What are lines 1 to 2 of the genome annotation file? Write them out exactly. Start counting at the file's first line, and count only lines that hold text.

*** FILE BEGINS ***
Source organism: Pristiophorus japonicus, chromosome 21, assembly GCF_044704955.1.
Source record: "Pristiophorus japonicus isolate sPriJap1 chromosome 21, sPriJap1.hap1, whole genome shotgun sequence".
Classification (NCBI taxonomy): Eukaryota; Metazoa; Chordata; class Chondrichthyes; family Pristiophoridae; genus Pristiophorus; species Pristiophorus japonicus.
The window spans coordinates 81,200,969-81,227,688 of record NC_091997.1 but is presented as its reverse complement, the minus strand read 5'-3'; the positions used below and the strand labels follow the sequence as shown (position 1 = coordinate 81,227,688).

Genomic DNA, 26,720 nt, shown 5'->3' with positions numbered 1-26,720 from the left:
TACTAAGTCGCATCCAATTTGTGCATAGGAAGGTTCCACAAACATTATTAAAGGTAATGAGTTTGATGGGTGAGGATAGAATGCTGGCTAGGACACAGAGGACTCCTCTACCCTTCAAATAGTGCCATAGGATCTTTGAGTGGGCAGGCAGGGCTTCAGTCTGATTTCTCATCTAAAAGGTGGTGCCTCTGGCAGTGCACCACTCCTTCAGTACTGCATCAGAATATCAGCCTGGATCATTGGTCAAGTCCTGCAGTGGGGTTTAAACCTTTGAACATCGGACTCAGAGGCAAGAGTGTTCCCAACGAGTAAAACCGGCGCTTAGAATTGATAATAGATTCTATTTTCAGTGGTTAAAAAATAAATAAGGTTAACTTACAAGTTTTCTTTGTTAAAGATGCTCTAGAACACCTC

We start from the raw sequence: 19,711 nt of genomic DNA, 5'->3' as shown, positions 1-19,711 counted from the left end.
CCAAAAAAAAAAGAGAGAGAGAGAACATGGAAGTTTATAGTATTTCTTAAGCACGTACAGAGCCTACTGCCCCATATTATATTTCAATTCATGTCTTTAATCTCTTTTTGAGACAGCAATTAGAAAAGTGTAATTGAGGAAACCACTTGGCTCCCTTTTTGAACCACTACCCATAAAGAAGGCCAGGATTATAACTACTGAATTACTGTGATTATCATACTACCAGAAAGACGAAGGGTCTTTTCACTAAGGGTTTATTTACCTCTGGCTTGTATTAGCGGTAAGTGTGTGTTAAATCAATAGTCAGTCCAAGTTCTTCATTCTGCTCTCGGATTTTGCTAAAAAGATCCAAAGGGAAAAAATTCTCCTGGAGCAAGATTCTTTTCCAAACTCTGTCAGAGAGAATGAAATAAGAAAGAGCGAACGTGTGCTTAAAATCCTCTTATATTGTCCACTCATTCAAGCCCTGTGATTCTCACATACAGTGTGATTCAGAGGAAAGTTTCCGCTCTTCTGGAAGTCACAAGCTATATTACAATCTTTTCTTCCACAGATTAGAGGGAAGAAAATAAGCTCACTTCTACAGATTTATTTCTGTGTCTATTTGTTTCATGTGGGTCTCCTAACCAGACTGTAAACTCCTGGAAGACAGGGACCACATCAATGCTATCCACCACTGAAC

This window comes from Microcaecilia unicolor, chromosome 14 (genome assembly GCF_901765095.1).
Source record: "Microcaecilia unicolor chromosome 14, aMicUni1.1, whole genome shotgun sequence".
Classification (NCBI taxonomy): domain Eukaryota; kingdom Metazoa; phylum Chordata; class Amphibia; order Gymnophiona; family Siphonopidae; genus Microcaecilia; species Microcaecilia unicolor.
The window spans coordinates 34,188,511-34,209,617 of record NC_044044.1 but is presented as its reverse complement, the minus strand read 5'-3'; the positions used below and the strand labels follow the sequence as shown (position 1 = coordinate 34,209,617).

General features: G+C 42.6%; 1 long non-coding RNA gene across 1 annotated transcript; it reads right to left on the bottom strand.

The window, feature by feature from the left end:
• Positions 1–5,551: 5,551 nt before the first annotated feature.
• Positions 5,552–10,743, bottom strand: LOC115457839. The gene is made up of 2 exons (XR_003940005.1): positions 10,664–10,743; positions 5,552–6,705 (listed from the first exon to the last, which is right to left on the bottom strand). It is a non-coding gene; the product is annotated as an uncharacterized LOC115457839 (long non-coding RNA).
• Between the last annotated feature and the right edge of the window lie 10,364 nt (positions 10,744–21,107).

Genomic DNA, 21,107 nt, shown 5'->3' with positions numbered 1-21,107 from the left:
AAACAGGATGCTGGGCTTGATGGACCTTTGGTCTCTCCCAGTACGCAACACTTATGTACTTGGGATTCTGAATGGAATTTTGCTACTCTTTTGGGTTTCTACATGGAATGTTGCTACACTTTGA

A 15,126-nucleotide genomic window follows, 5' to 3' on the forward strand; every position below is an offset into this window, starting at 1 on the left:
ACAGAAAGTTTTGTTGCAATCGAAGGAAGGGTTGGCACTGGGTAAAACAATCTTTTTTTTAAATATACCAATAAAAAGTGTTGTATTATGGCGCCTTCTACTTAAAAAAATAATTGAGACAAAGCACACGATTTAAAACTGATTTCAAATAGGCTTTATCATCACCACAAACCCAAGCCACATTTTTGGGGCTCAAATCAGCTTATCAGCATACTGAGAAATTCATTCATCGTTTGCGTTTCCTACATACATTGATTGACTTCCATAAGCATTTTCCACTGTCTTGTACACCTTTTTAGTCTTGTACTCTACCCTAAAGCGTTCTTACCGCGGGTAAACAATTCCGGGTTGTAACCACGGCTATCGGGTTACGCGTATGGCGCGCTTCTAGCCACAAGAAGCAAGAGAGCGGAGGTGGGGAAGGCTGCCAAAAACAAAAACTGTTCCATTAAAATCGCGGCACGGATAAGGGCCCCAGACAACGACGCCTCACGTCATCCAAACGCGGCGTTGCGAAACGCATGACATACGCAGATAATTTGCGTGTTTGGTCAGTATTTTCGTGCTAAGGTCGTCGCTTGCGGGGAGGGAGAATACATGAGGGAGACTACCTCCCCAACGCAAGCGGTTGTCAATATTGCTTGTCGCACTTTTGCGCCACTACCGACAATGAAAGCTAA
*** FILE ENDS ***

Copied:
Source organism: Pristiophorus japonicus, chromosome 21, assembly GCF_044704955.1.
Source record: "Pristiophorus japonicus isolate sPriJap1 chromosome 21, sPriJap1.hap1, whole genome shotgun sequence".